Article-Image-JessI was diagnosed with Stage 1, triple positive, invasive mammary carcinoma on March 8th, 2016 at age 28. Despite self-exams I did not find the lump, but it was found by my gynecologist during my yearly exam. It was off to my right side, so close to my armpit I didn’t consider that area part of my breast. I underwent an ultrasound, mammogram and biopsy. Three days later I received the worst phone call of my life.
I immediately began scheduling what seemed like endless doctor appointments. In the span of about 3 weeks I saw 3 surgeons at 3 different facilities, 2 oncologists and 1 genetic counselor. I also had numerous X-Rays, a PET scan, and blood tests done. The results of which revealed there was no cancer in my bones, most likely no cancer in my lymph nodes, I was positive for the ATM gene mutation, my tumor was roughly 1.8 cm in size, and I was expected to undergo chemotherapy, surgery and radiation. Now that I was armed with more than enough information, it was time to make decisions.
I had no idea I’d have so many choices to make about my treatment(s). As much as I would have loved for someone just to tell me what to do when I was the most confused and overwhelmed I’ve ever been, I had to decide for myself.

Along with deciding my course of treatment(s), I decided to strive to keep some semblance of normalcy in my life. For me that meant continuing the summertime ritual of underwater photo-shoots with my better half, Joe.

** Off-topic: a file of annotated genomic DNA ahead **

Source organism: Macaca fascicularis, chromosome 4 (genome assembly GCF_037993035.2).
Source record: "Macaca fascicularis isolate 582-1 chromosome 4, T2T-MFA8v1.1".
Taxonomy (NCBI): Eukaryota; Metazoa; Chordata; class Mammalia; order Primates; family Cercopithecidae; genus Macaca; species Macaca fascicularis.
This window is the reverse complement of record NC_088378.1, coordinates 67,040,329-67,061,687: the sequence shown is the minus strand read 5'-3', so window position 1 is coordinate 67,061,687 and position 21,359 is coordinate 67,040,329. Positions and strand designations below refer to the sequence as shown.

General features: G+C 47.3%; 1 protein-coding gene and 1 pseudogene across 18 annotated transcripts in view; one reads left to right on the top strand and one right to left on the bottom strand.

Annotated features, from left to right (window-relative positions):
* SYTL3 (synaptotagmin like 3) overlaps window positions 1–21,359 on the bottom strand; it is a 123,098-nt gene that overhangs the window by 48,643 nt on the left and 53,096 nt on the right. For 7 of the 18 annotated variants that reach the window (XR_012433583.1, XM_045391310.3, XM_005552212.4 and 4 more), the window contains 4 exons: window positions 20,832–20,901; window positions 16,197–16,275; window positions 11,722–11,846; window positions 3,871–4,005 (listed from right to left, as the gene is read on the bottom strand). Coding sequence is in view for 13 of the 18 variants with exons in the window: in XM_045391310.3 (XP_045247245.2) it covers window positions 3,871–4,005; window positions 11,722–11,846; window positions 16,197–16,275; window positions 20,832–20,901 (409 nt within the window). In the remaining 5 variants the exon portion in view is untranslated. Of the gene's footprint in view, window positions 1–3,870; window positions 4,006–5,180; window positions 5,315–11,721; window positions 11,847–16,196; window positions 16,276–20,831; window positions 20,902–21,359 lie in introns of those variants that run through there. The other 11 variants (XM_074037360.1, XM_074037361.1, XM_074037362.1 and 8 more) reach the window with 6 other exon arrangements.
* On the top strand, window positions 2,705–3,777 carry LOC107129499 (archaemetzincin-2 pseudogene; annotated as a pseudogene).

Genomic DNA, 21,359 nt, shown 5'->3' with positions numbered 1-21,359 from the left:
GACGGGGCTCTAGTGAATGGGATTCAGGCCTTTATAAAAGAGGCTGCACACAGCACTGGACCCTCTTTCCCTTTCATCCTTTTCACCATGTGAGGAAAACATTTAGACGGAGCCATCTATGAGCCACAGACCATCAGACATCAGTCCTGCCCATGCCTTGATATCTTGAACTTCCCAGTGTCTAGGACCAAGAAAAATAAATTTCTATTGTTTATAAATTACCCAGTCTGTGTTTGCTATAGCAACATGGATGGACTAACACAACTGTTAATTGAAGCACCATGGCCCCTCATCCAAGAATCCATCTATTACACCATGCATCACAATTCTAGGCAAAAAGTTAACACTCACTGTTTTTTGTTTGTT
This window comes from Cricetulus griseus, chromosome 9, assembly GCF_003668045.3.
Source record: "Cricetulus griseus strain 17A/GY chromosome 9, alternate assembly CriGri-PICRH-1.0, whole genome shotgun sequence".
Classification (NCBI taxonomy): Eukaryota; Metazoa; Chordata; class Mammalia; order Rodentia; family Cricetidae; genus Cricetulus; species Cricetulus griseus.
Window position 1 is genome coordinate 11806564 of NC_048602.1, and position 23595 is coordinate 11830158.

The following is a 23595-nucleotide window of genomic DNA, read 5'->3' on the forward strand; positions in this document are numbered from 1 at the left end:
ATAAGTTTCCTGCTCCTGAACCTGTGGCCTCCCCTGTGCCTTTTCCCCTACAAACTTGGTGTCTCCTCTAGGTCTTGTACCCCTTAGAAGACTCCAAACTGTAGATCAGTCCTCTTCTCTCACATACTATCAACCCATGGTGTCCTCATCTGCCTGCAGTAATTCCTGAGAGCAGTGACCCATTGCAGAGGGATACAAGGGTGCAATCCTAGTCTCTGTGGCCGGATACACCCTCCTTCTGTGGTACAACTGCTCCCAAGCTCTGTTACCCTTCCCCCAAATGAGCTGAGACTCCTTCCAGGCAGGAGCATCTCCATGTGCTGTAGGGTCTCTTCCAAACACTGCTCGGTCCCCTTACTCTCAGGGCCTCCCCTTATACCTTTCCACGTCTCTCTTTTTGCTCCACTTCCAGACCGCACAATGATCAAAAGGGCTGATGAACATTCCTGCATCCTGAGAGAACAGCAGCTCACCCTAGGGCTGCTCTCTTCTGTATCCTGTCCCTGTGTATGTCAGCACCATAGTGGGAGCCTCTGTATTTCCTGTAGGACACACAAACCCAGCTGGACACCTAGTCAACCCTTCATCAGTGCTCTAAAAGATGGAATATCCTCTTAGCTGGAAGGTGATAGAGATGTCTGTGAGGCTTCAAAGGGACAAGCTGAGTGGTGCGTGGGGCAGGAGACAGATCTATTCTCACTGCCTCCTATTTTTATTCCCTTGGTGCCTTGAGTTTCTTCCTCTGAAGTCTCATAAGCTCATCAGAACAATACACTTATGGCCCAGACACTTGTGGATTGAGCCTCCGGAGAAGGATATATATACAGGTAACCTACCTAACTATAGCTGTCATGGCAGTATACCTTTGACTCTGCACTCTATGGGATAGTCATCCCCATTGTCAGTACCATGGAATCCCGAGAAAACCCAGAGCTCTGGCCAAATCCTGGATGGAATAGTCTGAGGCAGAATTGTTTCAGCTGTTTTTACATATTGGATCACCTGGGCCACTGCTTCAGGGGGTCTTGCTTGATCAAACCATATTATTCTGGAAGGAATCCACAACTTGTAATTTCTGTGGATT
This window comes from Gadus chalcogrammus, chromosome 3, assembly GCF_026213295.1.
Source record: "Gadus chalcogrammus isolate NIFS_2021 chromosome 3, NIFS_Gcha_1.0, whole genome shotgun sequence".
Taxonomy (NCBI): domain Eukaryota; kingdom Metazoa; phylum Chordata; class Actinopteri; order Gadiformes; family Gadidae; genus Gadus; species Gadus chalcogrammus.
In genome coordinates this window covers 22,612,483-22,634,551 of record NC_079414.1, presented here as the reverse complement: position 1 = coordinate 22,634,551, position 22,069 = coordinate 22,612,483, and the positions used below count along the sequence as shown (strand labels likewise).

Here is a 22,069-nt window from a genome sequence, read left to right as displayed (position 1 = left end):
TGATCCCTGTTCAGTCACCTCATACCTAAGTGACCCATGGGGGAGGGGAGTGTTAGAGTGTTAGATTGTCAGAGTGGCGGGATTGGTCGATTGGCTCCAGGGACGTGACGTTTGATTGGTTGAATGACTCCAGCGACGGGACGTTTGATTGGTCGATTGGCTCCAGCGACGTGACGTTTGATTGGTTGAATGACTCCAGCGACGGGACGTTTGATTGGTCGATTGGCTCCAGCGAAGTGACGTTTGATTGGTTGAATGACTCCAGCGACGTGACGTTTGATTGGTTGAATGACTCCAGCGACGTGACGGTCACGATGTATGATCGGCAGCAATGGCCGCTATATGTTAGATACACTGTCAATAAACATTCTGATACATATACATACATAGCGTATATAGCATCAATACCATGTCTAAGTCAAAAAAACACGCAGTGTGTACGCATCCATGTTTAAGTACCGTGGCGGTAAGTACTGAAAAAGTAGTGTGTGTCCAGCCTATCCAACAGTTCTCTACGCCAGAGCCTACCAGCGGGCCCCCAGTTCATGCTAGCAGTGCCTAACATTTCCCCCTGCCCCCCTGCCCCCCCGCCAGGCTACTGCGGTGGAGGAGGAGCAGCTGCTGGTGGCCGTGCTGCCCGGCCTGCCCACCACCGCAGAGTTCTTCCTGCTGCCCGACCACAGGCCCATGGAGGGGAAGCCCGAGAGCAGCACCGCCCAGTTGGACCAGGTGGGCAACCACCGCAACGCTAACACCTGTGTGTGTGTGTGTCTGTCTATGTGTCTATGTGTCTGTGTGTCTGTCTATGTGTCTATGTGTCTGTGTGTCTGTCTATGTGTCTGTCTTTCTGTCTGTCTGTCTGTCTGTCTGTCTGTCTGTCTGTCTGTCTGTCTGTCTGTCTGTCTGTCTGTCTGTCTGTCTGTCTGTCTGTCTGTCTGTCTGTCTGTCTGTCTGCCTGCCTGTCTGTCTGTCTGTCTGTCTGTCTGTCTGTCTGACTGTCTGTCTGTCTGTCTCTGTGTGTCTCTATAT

I didn’t know if I would be able to model while my body struggled through the poison coursing through my veins, but somehow I managed. I couldn’t taste food properly, exercise, or even sit in the sun, but I could hold my breath and so I did. We scheduled photo shoots around my “good weeks” in between infusions. The process of creating these images, and certainly the images themselves, helped me feel strong and beautiful throughout the treatment process. It gave Joe and I something to look forward to when most things we enjoyed doing together had been put on hold. Cancer doesn’t just effect the person diagnosed, but inevitably hurts everyone close to them. Joe suffered right along with me, and our underwater photo-shoots became our escape. It’s hard to worry about everything else when you have to focus on holding your breath. He aptly named the series “Hold Your Breath.”


Something else that has been invaluable to me throughout this is being able to reach out to fellow survivors. There has been so many questions that came up after I’d left the doctor’s office, that women who had been where I am were able to answer. It helped me immensely to hear things from people who had experienced them firsthand, and not just read them as a possible side effect listed in the numerous papers I was handed.

That being said, I’ve been documenting my experience on social media for others to interact with. If I can bring awareness, help others understand what their loved ones are going through or even help those stricken with cancer, it makes the journey all the more meaningful.